Background: Seizures after cardiac surgery are a serious complication. The antifibrinolytic agent tranexamic acid (TA), which has known proconvulsant properties, may be associated with postoperative seizures. We sought to determine the association between TA and other risk factors for seizures after cardiac surgery.
Methods and results: We analyzed a database of consecutive cardiac surgery patients (April 2003 to December 2009) using multivariable logistic regression analysis to assess for seizure risk factors. Seizures occurred in 56 of 5,958 patients (0.94%). TA use was associated with an increased risk of seizures (odds ratio 7.4, 95% confidence interval 2.8-19.3; P < 0.001). Multivariable logistic regression analysis revealed that the following factors were significantly associated with seizures: TA exposure; Acute Physiology, Age, and Chronic Health Evaluation (APACHE) II score > 20; preoperative cardiac arrest; preoperative neurological disease; open chamber surgery; cardiopulmonary bypass time > 150 min; and previous cardiac surgery. Seizures occurred at a median of 5.3 hr (interquartile range 2.4-15.1 hr) after the end of surgery. In all, 58.1% were grand mal, 14.5% were associated with a stroke, and 58.1% recurred in hospital. Altogether, 48.3% of the patients were able to discontinue anticonvulsant medications prior to discharge. Compared to the non-seizure group, seizure patients had an increased rate of postoperative neurological complications, defined as delirium and/or stroke (3.2% vs 19.6%, P < 0.001), increased intensive care unit (ICU) length of stay (1.0 vs 4.7 days, P < 0.001), and increased ICU mortality (1.4 % vs 9.7 %, P = 0.001).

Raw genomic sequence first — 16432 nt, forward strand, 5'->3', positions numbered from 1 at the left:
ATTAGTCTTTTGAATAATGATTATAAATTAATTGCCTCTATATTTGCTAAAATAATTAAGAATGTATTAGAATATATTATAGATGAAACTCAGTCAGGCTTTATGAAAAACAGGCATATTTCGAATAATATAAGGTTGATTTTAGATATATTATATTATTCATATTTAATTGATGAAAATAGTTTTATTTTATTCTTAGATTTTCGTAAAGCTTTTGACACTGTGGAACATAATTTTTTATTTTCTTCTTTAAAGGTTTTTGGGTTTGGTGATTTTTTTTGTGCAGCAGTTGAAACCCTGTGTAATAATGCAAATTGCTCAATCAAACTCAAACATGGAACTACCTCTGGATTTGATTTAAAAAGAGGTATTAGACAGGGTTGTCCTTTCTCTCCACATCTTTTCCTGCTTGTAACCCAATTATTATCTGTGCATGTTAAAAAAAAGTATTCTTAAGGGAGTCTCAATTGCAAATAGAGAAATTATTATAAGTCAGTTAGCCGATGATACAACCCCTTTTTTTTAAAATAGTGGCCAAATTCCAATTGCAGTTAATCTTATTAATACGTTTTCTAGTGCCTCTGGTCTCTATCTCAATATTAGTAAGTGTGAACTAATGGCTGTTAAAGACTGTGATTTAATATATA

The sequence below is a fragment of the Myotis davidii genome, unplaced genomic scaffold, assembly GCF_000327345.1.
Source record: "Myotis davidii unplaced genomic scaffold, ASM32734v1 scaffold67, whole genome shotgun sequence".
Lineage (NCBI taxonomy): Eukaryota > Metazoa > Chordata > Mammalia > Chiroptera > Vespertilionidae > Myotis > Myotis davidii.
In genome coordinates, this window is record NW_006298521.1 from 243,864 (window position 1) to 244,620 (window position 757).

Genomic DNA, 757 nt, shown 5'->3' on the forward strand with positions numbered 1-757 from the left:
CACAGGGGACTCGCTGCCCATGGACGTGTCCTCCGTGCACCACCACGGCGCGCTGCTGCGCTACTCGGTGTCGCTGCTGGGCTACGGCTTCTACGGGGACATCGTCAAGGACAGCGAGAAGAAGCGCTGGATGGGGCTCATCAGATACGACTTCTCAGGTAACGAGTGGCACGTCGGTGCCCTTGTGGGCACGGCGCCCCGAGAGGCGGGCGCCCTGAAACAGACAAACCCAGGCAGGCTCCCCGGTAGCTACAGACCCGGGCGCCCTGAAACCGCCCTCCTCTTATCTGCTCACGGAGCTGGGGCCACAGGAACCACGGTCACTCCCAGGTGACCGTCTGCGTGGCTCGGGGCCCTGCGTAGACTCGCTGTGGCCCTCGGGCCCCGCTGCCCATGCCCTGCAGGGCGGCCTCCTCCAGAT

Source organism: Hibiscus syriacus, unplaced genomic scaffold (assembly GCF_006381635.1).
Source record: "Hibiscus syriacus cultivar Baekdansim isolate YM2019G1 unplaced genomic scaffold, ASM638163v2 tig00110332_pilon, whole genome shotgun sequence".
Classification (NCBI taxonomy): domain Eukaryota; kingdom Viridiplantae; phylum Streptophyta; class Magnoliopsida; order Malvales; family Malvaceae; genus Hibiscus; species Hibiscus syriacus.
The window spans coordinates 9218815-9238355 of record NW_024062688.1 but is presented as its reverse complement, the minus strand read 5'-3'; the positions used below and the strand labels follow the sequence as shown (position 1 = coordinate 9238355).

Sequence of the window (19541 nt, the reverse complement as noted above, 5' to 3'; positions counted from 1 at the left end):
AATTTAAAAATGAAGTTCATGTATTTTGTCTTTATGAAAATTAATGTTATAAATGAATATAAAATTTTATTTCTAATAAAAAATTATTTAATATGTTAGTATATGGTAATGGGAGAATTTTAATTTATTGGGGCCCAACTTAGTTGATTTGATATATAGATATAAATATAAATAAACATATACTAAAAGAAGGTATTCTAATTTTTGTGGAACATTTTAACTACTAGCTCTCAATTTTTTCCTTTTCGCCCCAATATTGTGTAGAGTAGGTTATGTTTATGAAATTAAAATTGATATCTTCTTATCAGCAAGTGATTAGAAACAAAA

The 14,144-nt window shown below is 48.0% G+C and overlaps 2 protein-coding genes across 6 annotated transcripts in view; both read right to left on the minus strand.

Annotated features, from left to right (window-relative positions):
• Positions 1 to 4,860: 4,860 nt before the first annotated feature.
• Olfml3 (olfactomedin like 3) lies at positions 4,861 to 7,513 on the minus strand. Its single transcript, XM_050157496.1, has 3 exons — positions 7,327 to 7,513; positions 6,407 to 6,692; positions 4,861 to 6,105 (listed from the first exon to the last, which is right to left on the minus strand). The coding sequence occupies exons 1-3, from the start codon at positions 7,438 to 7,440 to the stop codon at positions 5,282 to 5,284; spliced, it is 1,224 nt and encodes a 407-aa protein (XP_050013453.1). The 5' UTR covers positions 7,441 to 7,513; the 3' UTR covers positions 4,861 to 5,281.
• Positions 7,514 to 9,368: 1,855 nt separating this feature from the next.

Conclusions: Our data suggest that multiple risk factors, including TA, are associated with seizures after cardiac surgery. Thus, the TA dose may be a readily modifiable risk factor for postoperative seizures.